My most memorable experience there in the nearly-empty Women’s Ward came on Christmas Eve when I had to listen to the booming voice of a colonel’s wife telling a visitor that she now understood why God had put her in the hospital at Christmas time:
“I just look at that poor little girl over there and count my blessings.”
Rachael’s little brother was born at St. Mary’s on the last day of July. We called him Joey. And I went back to school via the GI Bill and got a history degree. RA12903157 became a number on the VA forms.
Recently, Rachael has been trying to pin down exactly when and where her father died. I wasn’t much help, since I had no say in much of anything the night of his death. Later, it occurred to me that RA12903157 might be of some use once again.
After a lot of Googling and some hard thinking, I was able to make an educated guess about where we’d been taken that night –to the RAF hospital at Bruggen, the base where they kept the bombs. I looked up NATO nuclear weapons storage sites, and there it was:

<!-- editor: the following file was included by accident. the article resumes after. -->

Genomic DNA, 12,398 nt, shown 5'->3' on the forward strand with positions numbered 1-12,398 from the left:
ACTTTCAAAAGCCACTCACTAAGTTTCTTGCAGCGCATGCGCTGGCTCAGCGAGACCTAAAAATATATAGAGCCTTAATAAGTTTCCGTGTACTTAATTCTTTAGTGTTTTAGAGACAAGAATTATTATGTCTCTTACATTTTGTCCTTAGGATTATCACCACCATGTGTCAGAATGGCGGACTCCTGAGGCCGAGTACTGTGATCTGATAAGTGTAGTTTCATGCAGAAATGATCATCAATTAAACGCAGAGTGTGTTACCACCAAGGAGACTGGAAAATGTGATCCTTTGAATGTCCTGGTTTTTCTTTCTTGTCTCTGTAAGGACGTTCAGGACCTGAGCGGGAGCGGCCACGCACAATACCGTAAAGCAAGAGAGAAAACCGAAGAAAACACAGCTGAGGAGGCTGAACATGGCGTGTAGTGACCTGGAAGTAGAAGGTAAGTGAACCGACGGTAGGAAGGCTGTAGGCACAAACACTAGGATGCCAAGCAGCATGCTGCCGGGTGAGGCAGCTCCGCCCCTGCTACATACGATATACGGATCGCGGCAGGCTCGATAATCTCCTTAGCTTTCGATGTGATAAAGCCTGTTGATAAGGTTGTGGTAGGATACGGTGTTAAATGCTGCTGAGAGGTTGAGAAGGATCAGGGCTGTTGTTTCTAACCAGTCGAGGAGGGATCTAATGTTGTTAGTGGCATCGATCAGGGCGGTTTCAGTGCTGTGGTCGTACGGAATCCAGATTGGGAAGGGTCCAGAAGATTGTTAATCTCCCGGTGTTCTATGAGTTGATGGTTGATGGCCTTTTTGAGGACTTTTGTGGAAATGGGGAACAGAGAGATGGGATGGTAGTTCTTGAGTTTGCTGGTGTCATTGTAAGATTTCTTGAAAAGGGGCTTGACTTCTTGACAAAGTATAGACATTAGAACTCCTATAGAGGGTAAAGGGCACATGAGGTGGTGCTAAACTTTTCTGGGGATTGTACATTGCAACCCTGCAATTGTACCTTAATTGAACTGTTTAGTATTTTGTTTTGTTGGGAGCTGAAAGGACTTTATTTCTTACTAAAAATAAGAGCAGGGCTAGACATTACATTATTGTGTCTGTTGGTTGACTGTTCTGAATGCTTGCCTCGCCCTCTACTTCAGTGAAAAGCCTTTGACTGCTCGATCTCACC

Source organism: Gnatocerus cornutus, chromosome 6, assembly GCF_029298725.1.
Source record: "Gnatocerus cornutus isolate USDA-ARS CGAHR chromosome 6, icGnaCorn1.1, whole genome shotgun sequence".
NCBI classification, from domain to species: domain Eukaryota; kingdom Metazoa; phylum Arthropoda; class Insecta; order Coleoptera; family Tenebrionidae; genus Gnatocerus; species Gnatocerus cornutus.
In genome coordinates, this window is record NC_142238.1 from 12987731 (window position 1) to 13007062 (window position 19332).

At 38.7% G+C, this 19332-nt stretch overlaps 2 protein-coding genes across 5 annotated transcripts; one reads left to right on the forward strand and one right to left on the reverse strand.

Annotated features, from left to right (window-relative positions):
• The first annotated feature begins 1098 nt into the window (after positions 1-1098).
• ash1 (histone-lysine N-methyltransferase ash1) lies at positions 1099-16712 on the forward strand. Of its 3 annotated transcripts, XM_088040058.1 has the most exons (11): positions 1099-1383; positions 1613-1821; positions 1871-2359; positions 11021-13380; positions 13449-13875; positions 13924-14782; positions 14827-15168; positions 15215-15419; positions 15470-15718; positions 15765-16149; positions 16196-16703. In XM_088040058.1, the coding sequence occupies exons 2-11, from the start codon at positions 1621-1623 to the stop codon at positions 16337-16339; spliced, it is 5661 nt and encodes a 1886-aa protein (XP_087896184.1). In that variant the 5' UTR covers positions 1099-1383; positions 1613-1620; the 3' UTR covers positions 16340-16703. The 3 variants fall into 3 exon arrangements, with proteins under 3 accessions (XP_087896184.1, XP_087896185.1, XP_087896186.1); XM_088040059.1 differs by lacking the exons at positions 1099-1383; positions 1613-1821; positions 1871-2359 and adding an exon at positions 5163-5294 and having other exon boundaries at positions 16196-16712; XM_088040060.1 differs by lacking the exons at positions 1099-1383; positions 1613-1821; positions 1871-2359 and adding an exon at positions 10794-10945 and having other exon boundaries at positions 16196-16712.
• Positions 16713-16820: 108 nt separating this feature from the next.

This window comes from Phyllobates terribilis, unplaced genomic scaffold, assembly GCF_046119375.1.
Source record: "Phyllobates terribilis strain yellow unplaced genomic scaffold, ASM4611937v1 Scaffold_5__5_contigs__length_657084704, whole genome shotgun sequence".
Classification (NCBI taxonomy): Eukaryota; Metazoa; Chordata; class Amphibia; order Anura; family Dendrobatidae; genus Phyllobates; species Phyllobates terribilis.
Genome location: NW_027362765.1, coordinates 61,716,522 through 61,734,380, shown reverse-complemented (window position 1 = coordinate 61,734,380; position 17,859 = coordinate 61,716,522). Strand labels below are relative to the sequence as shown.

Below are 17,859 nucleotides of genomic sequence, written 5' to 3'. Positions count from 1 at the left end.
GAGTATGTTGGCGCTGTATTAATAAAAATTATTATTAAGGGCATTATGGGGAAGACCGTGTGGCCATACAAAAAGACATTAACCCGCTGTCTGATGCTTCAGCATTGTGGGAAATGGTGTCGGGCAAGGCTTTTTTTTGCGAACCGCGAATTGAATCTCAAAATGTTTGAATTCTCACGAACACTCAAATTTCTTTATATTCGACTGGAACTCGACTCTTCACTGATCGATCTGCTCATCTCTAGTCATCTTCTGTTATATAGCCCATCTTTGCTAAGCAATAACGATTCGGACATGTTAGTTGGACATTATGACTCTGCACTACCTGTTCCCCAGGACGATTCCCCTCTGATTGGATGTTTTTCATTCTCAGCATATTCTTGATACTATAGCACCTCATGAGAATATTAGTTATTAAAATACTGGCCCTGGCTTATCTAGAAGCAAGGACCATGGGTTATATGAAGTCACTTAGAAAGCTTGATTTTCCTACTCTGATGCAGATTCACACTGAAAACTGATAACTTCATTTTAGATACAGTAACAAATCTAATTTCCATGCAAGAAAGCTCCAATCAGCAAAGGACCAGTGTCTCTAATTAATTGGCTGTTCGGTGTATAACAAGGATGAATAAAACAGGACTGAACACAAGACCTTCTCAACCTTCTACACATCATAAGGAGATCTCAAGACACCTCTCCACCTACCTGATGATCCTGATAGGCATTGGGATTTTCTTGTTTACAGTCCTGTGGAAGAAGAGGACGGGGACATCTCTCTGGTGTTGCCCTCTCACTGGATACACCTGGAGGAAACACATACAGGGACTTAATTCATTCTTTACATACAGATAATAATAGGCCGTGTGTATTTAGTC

“On 4 September 2007, the British military admitted that there had been an accident with a nuclear weapon at RAF Brüggen on 2 May 1984. The nuclear weapon fell from a transport truck, as the missile wasn’t securely attached to the truck. The weapon was 8 times more powerful than the bomb that was dropped on Hiroshima in 1945. The casing was X-rayed after the incident, and found to have been undamaged. The six people who were responsible for the accident received a reprimand for their actions in the incident. ” (Wikipedia)
When I called her to let her know what I’d found, I learned that she’d already contacted the Veteran’s Administration, plugged in his number and found a copy of his death notice that mentioned her, and me, as well as the exact time and place of his death.
This is not much consolation, but consolation is hard to come by when someone dies young. But I do believe that all those letters and all those stamps and all those tears served a purpose that will outlive us both.
And if I ever see him again, I’m going to tell him that I didn’t go to Zayers’s.
Betty Bean writes a Thursday opinion column for KnoxTNToday.com.